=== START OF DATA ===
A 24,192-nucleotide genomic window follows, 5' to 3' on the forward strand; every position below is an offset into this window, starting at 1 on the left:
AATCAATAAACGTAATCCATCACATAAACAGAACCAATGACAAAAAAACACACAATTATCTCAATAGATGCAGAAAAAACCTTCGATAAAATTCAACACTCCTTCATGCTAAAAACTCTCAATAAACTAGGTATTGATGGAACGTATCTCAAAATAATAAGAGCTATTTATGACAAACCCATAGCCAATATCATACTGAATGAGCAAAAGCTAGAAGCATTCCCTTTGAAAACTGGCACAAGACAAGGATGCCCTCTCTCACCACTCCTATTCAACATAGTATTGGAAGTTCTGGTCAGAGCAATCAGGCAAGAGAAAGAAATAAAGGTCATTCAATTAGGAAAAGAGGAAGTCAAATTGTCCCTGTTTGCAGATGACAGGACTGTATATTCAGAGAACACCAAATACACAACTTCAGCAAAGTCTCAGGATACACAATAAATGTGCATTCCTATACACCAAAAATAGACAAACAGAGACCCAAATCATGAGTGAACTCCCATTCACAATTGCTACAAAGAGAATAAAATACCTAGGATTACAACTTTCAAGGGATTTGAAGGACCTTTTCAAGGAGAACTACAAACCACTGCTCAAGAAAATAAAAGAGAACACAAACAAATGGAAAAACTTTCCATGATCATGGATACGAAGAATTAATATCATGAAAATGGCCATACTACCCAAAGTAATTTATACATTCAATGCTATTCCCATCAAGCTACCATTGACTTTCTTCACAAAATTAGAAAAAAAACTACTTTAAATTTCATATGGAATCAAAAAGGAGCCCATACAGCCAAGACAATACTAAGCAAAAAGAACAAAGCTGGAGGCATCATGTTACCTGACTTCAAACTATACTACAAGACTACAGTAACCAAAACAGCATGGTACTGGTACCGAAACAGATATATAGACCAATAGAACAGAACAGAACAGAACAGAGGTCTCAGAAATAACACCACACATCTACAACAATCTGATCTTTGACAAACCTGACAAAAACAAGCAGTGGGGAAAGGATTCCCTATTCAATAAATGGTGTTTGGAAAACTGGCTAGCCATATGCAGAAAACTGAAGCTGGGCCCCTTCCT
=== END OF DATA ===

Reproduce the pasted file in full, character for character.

A 24,192-nucleotide genomic window follows, 5' to 3' on the forward strand; every position below is an offset into this window, starting at 1 on the left:
AATCAATAAACGTAATCCATCACATAAACAGAACCAATGACAAAAAAACACACAATTATCTCAATAGATGCAGAAAAAACCTTCGATAAAATTCAACACTCCTTCATGCTAAAAACTCTCAATAAACTAGGTATTGATGGAACGTATCTCAAAATAATAAGAGCTATTTATGACAAACCCATAGCCAATATCATACTGAATGAGCAAAAGCTAGAAGCATTCCCTTTGAAAACTGGCACAAGACAAGGATGCCCTCTCTCACCACTCCTATTCAACATAGTATTGGAAGTTCTGGTCAGAGCAATCAGGCAAGAGAAAGAAATAAAGGTCATTCAATTAGGAAAAGAGGAAGTCAAATTGTCCCTGTTTGCAGATGACAGGACTGTATATTCAGAGAACACCAAATACACAACTTCAGCAAAGTCTCAGGATACACAATAAATGTGCATTCCTATACACCAAAAATAGACAAACAGAGACCCAAATCATGAGTGAACTCCCATTCACAATTGCTACAAAGAGAATAAAATACCTAGGATTACAACTTTCAAGGGATTTGAAGGACCTTTTCAAGGAGAACTACAAACCACTGCTCAAGAAAATAAAAGAGAACACAAACAAATGGAAAAACTTTCCATGATCATGGATACGAAGAATTAATATCATGAAAATGGCCATACTACCCAAAGTAATTTATACATTCAATGCTATTCCCATCAAGCTACCATTGACTTTCTTCACAAAATTAGAAAAAAAACTACTTTAAATTTCATATGGAATCAAAAAGGAGCCCATACAGCCAAGACAATACTAAGCAAAAAGAACAAAGCTGGAGGCATCATGTTACCTGACTTCAAACTATACTACAAGACTACAGTAACCAAAACAGCATGGTACTGGTACCGAAACAGATATATAGACCAATAGAACAGAACAGAACAGAACAGAGGTCTCAGAAATAACACCACACATCTACAACAATCTGATCTTTGACAAACCTGACAAAAACAAGCAGTGGGGAAAGGATTCCCTATTCAATAAATGGTGTTTGGAAAACTGGCTAGCCATATGCAGAAAACTGAAGCTGGGCCCCTTCCT